Because of their protein synthesis capabilities, eukaryotic cell lines have become essential to the process of producing recombinant proteins. Their ability to aid complex post-translational modifications (glycosylation, phosphorylation), protein folding, and molecular assembly surpasses other systems. Recombinant protein production begins with expression vector engineering and transfection into the host system, which is followed by cell selection, cloning, screening, and evaluation. In order to meet quality and scalability requirements, researchers producing recombinant protein need cost-effective and efficient expression hosts
Mammalian cells must often be used to yield recombinant proteins with the correct post-translational modifications. Recombinant proteins from mammalian cells have found use in therapeutics for diseases from diabetes to cancer, changing the healthcare landscape. This vast potential has led to the exploration of various mammalian systems to host and secrete recombinant proteins. Currently, Chinese hamster ovary (CHO) and human embryonic kidney (HEK 293) cells are preferentially used due to:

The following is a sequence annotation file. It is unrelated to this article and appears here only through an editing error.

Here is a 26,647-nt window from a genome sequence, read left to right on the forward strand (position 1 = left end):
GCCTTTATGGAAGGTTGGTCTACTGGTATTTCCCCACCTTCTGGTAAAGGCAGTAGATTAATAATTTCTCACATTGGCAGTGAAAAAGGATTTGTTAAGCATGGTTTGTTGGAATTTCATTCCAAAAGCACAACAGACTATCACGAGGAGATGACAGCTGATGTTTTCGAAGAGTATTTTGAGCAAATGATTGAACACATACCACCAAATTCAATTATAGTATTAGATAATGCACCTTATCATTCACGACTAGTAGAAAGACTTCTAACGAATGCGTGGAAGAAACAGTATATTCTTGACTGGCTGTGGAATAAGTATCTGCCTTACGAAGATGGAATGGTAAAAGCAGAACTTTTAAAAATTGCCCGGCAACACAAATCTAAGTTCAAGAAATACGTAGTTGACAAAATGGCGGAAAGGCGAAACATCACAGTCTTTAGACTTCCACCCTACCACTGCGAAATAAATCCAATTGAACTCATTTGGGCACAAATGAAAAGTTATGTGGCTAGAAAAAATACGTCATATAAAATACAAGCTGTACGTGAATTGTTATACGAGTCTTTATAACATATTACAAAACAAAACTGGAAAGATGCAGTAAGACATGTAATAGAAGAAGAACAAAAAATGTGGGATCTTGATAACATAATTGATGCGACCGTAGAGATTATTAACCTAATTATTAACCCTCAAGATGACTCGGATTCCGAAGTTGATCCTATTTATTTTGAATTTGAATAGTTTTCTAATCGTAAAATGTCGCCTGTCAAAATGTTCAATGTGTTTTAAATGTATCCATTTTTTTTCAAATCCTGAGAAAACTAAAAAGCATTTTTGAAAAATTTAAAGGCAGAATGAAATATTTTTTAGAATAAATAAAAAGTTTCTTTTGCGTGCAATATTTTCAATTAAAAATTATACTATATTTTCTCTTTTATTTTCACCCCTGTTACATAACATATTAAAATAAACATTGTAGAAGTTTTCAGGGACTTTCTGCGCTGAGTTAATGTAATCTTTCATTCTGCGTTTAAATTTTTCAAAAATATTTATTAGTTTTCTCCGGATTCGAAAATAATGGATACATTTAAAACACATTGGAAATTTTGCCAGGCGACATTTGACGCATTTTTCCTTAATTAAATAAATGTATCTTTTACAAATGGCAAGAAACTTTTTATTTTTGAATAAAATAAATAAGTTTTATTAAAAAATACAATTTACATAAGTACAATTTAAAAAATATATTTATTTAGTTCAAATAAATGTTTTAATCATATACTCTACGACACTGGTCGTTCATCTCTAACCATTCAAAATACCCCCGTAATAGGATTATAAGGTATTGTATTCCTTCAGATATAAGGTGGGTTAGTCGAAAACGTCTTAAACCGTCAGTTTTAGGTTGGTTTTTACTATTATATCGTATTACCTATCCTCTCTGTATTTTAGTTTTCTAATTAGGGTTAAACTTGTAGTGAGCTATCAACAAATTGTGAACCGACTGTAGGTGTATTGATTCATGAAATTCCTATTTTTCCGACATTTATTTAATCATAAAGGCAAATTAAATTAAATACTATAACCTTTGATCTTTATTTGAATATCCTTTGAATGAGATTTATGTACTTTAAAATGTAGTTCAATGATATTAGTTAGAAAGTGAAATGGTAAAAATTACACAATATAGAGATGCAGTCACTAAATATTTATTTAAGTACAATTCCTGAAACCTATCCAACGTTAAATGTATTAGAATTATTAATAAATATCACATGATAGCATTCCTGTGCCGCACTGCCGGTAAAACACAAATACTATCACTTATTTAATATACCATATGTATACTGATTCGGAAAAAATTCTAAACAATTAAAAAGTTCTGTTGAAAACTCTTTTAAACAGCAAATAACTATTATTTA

Optimal mammalian cell lines are selected by considering the productivity, bioactivity, purpose, and physicochemical characteristics of the protein of interest. Our mammalian cell lines support small-scale construct screening, as well as the rapid production of protein at the milligram scale.
Widely used for the production of recombinant proteins for structural studies, insect expression platforms are inexpensive, scalable, and less demanding than mammalian cells. These cells can be grown in spinner or shaker flasks and do not require a CO2-enriched atmosphere. Established insect cell lines may produce recombinant proteins with high yields and require smaller culture volumes.
Key Features of Insect Expression Platforms
Traditional cell culture techniques require animal serum at concentrations of up to 20% of the total culture volume. Based on concerns about adventitious agents sometimes found in animal-derived serum, serum-free media has become preferred in the production of recombinant protein for therapeutic use. Our offering of mammalian cell lines includes those that can be cultured in animal component-free media.
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